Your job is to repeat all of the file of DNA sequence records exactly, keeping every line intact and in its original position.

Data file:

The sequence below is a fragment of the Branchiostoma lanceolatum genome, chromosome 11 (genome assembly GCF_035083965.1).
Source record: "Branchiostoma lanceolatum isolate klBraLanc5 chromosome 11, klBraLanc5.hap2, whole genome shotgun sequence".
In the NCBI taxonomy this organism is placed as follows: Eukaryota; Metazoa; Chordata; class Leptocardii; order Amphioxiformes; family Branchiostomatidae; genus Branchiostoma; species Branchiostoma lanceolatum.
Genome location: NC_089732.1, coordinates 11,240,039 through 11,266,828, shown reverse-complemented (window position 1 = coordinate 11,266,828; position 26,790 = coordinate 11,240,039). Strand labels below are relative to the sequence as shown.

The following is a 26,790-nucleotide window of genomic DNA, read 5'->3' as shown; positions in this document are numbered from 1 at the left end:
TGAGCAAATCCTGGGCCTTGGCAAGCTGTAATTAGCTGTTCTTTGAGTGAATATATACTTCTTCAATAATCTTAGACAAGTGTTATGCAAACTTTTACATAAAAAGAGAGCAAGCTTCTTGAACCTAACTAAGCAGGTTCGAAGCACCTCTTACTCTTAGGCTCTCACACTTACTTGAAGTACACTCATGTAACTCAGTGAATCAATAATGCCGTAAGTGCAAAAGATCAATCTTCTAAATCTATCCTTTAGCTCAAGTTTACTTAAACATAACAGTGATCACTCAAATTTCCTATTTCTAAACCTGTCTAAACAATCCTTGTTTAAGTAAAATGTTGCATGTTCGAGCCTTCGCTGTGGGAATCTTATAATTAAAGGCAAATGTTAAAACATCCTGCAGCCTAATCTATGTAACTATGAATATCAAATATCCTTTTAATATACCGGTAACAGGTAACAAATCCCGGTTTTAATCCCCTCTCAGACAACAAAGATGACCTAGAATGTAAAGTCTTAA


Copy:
The sequence below is a fragment of the Branchiostoma lanceolatum genome, chromosome 11 (genome assembly GCF_035083965.1).
Source record: "Branchiostoma lanceolatum isolate klBraLanc5 chromosome 11, klBraLanc5.hap2, whole genome shotgun sequence".
In the NCBI taxonomy this organism is placed as follows: Eukaryota; Metazoa; Chordata; class Leptocardii; order Amphioxiformes; family Branchiostomatidae; genus Branchiostoma; species Branchiostoma lanceolatum.
Genome location: NC_089732.1, coordinates 11,240,039 through 11,266,828, shown reverse-complemented (window position 1 = coordinate 11,266,828; position 26,790 = coordinate 11,240,039). Strand labels below are relative to the sequence as shown.

The following is a 26,790-nucleotide window of genomic DNA, read 5'->3' as shown; positions in this document are numbered from 1 at the left end:
TGAGCAAATCCTGGGCCTTGGCAAGCTGTAATTAGCTGTTCTTTGAGTGAATATATACTTCTTCAATAATCTTAGACAAGTGTTATGCAAACTTTTACATAAAAAGAGAGCAAGCTTCTTGAACCTAACTAAGCAGGTTCGAAGCACCTCTTACTCTTAGGCTCTCACACTTACTTGAAGTACACTCATGTAACTCAGTGAATCAATAATGCCGTAAGTGCAAAAGATCAATCTTCTAAATCTATCCTTTAGCTCAAGTTTACTTAAACATAACAGTGATCACTCAAATTTCCTATTTCTAAACCTGTCTAAACAATCCTTGTTTAAGTAAAATGTTGCATGTTCGAGCCTTCGCTGTGGGAATCTTATAATTAAAGGCAAATGTTAAAACATCCTGCAGCCTAATCTATGTAACTATGAATATCAAATATCCTTTTAATATACCGGTAACAGGTAACAAATCCCGGTTTTAATCCCCTCTCAGACAACAAAGATGACCTAGAATGTAAAGTCTTAA